Job Creation and Local Economic Development 2016

Local Economic and Employment Development (LEED), Organisation for Economic Co-operation and Development (OECD)

Year: 2016

This second edition of Job Creation and Local Economic Development examines how national and local actors can better work together to support economic development and job creation at the local level. It sheds light on a continuum of issues – from how skills policy can better meet the needs of local communities to how local actors can better engage employers in apprenticeships and improve the implementation of SME and entrepreneurship policy. It includes international comparisons that allow local areas to take stock of how they are performing in the marketplace for skills and jobs. It also includes a set of country profiles featuring, among other things, new data on skills supply and demand at the level of OECD sub-regions.

Read Job Creation and Local Economic Development 2016

Executive Summary

Many OECD countries are seeing widening gaps in the geographic distribution of skills and jobs. By supporting quality job creation from within and ensuring that all residents can benefit from and contribute to growth, local development is a key tool for addressing this problem. This edition of Job Creation and Local Economic Development looks at how skills and quality jobs are distributed at the local level, and what national and local actors can do to improve the local implementation of vocational education and training (VET) and SME and entrepreneurship policies in order to boost job creation and strengthen local economies.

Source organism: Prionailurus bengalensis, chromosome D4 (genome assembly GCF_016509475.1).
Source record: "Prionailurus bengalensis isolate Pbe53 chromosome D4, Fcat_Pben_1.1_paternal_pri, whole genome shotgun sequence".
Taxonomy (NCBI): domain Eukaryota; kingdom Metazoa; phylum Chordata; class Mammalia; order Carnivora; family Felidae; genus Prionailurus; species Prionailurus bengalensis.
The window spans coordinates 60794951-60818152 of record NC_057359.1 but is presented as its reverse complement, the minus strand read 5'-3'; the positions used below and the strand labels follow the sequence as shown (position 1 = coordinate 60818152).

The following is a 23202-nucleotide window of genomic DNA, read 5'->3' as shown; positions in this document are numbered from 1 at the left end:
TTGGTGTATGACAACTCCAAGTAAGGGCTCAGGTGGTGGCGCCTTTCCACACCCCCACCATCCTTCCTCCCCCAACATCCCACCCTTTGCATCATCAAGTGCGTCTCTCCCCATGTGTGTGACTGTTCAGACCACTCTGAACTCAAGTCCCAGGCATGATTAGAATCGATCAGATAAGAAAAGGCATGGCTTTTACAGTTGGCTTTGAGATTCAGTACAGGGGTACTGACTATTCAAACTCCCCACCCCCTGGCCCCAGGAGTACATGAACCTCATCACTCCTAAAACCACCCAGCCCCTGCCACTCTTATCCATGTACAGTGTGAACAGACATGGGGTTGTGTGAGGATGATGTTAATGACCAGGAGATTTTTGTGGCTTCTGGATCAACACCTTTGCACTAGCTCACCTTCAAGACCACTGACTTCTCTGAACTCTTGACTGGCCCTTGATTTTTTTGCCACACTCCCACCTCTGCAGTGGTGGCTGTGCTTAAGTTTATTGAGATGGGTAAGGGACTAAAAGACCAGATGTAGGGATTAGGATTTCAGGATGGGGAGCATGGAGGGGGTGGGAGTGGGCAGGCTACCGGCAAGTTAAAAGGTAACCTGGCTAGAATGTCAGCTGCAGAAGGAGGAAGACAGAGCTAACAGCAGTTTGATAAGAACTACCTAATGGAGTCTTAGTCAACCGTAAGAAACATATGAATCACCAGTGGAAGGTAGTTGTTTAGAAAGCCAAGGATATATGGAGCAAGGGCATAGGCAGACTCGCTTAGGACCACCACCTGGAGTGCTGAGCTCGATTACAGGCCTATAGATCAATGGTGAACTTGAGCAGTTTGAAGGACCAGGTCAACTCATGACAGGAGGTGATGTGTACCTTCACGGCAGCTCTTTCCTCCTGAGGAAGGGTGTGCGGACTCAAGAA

Key messages

Places are being left behind in the global marketplace for skills and jobs

The marketplace for skills and jobs is becoming increasingly globalised, and some local areas are being left behind as highly productive workers and the employers who seek them become concentrated in fewer places. While there has been an overall increase in education levels between 2000 and 2014 across OECD countries, education levels in the highest performing local areas generally grew more than education levels in the lowest performing local areas, contributing to increasing geographic divides.

Improving VET from the bottom up to ensure more people get the right skills for good jobs